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South African Business 2019 edition

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The 2019 edition of South African Business is the seventh edition of this annual guide to business and investment in South Africa. Regular pages cover all the main economic sectors of the South African economy and give a snapshot of each of the country’s provincial economies. Feature articles on topical issues such as Special Economic Zones and African trade provide unique insights, together with comprehensive overviews of critical economic sectors. Other special features focus on the exciting new possibilities in renewable energy, airports as engines of regional growth and the maritime sector as an entirely new prospect for South African entrepreneurs and businesses. South African Business is complemented by nine regional publications covering the business and investment environment in each of South Africa’s provinces. The e-book editions can be viewed at


SPECIAL FEATURE and manufacturing. Transnet National Ports Authority is spending heavily on upgrading the nation’s ports. One statistic illustrates the potential: South Africa does maintenance on only 5% of the 13 000 vessels that uses its ports and services 4-5% of the approximately 130 rigs that pass along the coast each year. Large quantities of oil are transported around the Cape of Good Hope every year: 32.2% of West Africa’s oil and 23.7% of oil emanating from the Middle East. South African companies are alert to this potential. More than 7 000 direct jobs were created in the Western Cape ship and rig repair sector in 2015. Port Elizabeth has positioned itself at the centre of the academic side of the Oceans Economy. Nelson Mandela University launched the Ocean Sciences Campus in 2017 and the South African International Maritime Institute (SAIMI) has chosen the city as its base as it sets about supporting the sector through research and training. SAIMI runs the National Cadet Programme which is paid for by the National Skills Fund. The curriculum for these institutions ranges from the law of the sea, shipping and transport, to aquaculture, boat-building, oil and gas exploration, repair and maintenance and environmental management. The university has four marine sector chairs funded by the South African Research Chair Initiative (SARChI) and the National Research Foundation (NRF). Special Economic Zones South Africa has a number of licenced Special Economic Zones (SEZs), some of which are called Industrial Development Zones (IDZs). The best established of these are the coastal IDZs at Saldanha, Coega (Port Elizabeth), East London and Richards Bay. These areas are central to the Oceans Economy strategy because of their strategic positions and the favourable environment created for investment by specific legislation related to SEZ tariffs, tax deductions and grants. The first illustration of national commitment to the strategy came late in 2016 with the allocation by the Department of Energy of two Liquefied Natural Gas (LNG) plant options, one each to the IDZs of Richards Bay and Coega. The Saldanha Bay Industrial Development Zone is central to a plan to grow the oil and gas sectors although it was not allocated a possible LNG plant. Large industrial operations already exist at Saldanha and the Port of Saldanha Bay is the portal for the export of South Africa’s iron ore. The SBIDZ is set to become a hub for a range of maritime repair activities and oil rig maintenance and repair. The ports of Ngqura and East London are well positioned to act as container transit points and the skills set of the Eastern Cape’s workforce, particularly in the automotive and automotive parts sector, could be attractive to repairers and manufacturers in marine subsectors. Both Eastern Cape IDZs have aquaculture sections. The East London IDZ already has investors such as Pure Ocean Aquaculture and Ocean Wise. Durban’s annual throughput of containers is about one-million, more than 60% of the country’s total. As part of Operation Phakisa, the Port of Durban is upgrading its dry dock and buying new cranes to speed up operations. There is also an ambitious plan to dig out the old airport south of the city, connect the big hole to the sea and make it a harbour; this would allow Toyota to roll their new vehicles directly from the factory floor to the hold of a ship. The Port of Durban is already home to a variety of maritime companies. EBH-SA has been in the business marine engineering and repairing ships since it began as Elgin Brown and Hamer in 1878. To improve their competitiveness, three South African shipbuilders (SAS, Damen Shipyards Cape Town and Nautic Africa) have agreed to pool their resources on contracts. Cooperation pacts like this one might be a good template for the nation’s ports and the rig/boat repair and servicing sector. With the Angolan and Mozambique oil and gas industries growing bigger every day, it is unlikely that one port could cope with demand anyway. The Port of Richards Bay has added a new berth on average every second year. It has deepwater infrastructure and the huge Richards Bay Coal Terminal, the country’s primary site of export for coal. The Richards Bay IDZ intends becoming an energy hub. SOUTH AFRICAN BUSINESS 2019 58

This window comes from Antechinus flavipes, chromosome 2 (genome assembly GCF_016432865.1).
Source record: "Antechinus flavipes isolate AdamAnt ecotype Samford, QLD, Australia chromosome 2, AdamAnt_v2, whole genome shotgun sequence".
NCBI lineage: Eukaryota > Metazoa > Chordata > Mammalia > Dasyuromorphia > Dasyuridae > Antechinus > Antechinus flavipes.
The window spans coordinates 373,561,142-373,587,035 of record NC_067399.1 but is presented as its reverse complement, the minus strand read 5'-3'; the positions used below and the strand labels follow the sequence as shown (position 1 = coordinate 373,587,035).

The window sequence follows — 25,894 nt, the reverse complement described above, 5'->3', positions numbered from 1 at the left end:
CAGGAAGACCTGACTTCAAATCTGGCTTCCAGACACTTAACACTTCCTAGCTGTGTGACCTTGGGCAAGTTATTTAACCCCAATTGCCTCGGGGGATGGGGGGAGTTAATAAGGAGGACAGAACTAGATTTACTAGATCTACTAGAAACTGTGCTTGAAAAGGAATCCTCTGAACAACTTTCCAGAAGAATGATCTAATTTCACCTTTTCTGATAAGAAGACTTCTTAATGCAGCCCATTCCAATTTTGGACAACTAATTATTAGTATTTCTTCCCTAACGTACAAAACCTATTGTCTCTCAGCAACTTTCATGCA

FOCUS Partnering for maritime growth SAIMI supports maritime research and innovation. SAIMI hosted maritime business students from the Massachusetts Maritime Academy, USA, on an experiential learning tour in January 2018 to understand the South African maritime sector. Pictured with the group at the Port of Ngqura are (front, from left) senior student Nick Zaia, the academy’s South African-born Dr Portia Ndlovu and Transnet representative Ntshantsha Buyambo. The South African International Maritime Institute (SAIMI) supports research and innovation that will help unlock the growth potential of the local maritime industry. SAIMI worked in collaboration with other research roleplayers to draw up the Maritime Research, Innovation and Knowledge Management Roadmap which presents a vision, and sets objectives and action steps for South Africa to be globally recognised as a maritime nation by 2030. The map provides direction for research, innovation and technology development to support achievement of the Operation Phakisa growth objectives in the Oceans Economy. It also guides SAIMI’s knowledge management strategy. The next step is dissemination and implementation of the road map, and SAIMI is working with the Council for Scientific and Industrial Research (CSIR), universities and leading research centres, to support postgraduate studies and commission new high-level research in key areas. Launched in late 2016, the road map is the result of an extensive review of existing tertiary qualifications, research and innovation activity and current strategies, together with wide-ranging stakeholder consultation in charting the way forward. It is aligned to the vision and objectives of Operation Phakisa in the Oceans Economy and integrates the research and innovation needs of the maritime economy, which takes in everything from aquaculture to tourism, environmental protection to oil and gas exploration, and maritime transport and manufacturing. Another initiative is to drive a maritime awareness campaign to develop a national maritime culture and consciousness, contributing to awareness of maritime economic opportunities, the development of a sustainable blue economy, and the profile of South Africa as a maritime nation. SAIMI also acknowledges the importance of interacting with other major institutions, not only in South Africa, but also on the African continent and in the global maritime industry. Work on SAIMI’s Africa Focus is well underway with leading teams from Kenya, Ghana and Nigeria all part of the research process. Partnerships are also being explored with universities and maritime authorities in China and Southeast Asia. 59 SOUTH AFRICAN BUSINESS 2019